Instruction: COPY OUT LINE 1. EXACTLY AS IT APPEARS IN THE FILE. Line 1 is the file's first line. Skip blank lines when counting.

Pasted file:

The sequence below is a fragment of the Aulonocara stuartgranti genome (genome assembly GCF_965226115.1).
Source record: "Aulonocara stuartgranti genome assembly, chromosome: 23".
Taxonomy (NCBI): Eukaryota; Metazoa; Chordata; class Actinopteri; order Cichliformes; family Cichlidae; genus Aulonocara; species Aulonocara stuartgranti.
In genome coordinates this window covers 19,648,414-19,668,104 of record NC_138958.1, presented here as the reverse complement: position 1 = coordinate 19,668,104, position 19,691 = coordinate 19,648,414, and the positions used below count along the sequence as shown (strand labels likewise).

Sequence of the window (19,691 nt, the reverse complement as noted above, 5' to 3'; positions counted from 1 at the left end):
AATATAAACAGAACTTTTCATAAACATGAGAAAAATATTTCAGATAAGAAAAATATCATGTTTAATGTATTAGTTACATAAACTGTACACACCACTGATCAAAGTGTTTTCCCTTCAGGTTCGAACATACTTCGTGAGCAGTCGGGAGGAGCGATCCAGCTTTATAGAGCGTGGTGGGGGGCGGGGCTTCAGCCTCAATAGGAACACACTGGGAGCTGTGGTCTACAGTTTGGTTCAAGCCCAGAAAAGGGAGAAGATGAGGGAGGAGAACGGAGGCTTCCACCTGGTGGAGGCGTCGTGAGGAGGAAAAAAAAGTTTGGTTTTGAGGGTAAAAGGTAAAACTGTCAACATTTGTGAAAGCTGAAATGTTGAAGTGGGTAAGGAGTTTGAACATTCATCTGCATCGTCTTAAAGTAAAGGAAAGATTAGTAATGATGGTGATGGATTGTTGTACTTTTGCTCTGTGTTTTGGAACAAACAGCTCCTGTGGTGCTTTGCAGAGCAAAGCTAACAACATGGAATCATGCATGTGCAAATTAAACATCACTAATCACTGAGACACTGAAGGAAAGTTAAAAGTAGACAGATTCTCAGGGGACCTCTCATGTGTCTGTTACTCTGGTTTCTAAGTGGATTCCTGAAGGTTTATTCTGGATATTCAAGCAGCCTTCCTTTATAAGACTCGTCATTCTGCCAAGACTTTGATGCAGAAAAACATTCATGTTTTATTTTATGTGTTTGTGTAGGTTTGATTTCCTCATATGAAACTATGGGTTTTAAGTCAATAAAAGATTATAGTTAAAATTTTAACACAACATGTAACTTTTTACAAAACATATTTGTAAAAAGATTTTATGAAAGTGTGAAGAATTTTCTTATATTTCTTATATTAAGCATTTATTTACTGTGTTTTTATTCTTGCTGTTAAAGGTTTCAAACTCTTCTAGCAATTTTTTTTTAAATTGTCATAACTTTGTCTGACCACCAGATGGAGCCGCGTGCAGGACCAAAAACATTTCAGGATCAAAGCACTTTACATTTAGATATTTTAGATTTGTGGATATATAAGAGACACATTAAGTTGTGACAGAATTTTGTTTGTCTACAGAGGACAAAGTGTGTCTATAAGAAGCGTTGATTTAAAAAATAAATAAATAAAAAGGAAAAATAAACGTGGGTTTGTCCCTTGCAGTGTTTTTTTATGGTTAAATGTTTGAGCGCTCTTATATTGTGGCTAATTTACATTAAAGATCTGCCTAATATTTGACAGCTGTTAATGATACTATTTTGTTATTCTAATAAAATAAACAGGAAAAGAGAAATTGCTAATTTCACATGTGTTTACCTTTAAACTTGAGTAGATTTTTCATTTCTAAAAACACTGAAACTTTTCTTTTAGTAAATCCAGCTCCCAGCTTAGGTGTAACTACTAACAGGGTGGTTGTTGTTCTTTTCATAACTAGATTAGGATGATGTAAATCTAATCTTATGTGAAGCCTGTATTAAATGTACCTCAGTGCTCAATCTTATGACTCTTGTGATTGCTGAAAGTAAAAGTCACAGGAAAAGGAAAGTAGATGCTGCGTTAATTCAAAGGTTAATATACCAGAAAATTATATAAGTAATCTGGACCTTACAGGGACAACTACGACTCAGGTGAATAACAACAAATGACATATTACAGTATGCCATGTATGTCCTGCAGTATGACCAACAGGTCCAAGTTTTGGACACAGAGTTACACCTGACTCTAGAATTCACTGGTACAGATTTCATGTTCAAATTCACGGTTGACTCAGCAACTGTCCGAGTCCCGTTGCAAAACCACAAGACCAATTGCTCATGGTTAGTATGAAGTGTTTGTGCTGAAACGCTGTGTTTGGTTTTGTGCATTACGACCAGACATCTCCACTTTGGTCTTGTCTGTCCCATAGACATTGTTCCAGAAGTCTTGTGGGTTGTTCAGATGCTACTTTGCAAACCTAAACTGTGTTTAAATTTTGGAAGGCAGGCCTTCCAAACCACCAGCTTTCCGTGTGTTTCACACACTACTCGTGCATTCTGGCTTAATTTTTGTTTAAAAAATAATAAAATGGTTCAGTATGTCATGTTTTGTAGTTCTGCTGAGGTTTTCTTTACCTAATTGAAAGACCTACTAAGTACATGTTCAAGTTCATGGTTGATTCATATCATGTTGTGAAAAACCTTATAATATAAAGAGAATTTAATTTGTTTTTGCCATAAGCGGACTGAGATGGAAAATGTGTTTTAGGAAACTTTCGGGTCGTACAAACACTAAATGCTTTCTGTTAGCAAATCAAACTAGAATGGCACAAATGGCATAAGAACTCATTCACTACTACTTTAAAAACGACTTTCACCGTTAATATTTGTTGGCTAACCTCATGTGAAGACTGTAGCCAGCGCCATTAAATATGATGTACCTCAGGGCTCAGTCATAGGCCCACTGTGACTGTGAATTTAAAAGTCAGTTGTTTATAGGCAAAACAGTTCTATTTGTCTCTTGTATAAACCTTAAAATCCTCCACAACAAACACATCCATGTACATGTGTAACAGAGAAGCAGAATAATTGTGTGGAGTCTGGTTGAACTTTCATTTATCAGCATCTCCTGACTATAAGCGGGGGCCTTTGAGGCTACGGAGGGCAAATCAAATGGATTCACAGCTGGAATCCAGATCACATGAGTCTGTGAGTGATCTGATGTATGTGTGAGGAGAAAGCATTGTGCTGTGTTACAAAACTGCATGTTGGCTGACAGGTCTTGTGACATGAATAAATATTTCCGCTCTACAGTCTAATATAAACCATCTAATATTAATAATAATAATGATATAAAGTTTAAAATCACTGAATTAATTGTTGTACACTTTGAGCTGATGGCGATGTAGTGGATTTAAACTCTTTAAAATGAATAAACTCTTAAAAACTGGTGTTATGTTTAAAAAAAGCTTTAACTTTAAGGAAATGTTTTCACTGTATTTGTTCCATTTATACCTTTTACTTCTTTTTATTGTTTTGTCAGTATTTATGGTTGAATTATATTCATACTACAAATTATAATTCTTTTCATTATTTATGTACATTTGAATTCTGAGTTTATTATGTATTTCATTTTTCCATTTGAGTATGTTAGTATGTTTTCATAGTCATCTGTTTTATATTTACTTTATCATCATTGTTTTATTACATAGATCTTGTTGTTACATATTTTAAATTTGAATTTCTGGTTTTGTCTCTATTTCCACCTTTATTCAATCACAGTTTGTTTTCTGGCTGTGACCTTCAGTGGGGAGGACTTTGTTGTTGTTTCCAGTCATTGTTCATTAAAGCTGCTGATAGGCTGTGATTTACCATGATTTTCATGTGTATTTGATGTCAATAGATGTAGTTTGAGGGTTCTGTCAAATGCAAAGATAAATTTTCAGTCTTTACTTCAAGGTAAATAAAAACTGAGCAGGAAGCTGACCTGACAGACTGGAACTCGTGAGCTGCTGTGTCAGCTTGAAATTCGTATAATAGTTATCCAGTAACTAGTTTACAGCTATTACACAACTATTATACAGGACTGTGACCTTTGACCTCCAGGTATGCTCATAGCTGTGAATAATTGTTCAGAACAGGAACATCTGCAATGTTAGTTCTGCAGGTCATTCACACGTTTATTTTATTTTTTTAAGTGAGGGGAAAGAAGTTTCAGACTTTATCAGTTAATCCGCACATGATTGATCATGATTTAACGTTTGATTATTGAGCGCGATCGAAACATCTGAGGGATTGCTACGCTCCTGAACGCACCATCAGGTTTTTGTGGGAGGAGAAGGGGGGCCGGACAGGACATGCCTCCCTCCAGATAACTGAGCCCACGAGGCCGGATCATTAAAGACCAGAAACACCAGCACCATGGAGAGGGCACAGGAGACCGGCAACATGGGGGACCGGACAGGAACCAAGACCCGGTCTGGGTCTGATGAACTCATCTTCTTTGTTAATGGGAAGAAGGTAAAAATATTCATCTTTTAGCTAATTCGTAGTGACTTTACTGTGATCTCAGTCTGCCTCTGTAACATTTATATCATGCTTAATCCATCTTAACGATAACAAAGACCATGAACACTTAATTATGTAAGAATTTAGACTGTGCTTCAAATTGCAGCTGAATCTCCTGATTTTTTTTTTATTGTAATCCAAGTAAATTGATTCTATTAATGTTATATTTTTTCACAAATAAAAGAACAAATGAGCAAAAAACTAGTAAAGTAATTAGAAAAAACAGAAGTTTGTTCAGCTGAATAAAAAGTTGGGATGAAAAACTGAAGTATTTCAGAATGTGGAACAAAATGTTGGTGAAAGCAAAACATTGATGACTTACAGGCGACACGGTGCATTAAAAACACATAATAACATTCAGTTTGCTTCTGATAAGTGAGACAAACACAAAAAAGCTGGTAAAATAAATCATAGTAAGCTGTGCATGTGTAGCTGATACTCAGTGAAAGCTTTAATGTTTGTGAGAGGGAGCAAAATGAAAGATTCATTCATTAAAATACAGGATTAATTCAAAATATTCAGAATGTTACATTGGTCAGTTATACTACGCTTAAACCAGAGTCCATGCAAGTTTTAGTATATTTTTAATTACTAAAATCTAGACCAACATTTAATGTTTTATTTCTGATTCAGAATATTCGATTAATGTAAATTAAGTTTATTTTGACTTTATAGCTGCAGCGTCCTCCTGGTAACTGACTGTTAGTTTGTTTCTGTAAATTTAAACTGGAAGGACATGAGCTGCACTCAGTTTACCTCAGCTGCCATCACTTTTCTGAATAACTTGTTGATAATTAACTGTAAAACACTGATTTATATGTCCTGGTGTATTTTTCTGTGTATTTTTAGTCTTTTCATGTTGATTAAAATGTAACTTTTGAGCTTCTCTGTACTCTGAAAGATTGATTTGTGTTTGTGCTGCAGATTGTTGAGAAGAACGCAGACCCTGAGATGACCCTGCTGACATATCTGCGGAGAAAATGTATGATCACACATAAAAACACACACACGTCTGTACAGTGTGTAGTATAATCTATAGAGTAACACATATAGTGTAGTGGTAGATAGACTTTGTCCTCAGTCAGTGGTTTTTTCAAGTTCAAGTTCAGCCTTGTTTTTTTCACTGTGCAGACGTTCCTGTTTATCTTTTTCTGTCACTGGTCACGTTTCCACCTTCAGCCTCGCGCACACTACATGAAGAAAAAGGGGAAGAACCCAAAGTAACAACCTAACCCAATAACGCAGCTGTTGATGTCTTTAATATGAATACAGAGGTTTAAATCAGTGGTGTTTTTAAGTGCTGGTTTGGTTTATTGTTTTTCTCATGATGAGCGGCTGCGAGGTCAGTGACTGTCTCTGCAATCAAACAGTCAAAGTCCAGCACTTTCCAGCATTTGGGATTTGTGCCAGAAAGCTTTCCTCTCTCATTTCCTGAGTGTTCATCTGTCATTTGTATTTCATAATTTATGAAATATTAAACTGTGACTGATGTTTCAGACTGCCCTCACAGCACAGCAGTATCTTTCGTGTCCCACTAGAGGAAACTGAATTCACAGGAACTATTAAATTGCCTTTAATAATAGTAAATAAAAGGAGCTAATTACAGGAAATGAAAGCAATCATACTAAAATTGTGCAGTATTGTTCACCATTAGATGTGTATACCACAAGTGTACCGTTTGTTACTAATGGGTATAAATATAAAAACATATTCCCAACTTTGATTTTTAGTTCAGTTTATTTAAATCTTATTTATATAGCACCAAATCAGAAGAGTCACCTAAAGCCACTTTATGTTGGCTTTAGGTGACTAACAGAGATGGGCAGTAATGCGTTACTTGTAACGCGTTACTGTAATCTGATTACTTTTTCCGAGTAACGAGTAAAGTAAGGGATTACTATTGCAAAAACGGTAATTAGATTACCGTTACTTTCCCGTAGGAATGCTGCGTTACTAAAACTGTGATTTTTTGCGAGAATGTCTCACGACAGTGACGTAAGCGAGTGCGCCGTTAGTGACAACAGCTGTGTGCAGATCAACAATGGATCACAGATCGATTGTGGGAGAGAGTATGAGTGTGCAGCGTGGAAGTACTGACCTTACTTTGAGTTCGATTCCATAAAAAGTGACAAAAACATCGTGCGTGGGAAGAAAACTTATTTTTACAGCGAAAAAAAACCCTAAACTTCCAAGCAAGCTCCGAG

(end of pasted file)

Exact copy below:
The sequence below is a fragment of the Aulonocara stuartgranti genome (genome assembly GCF_965226115.1).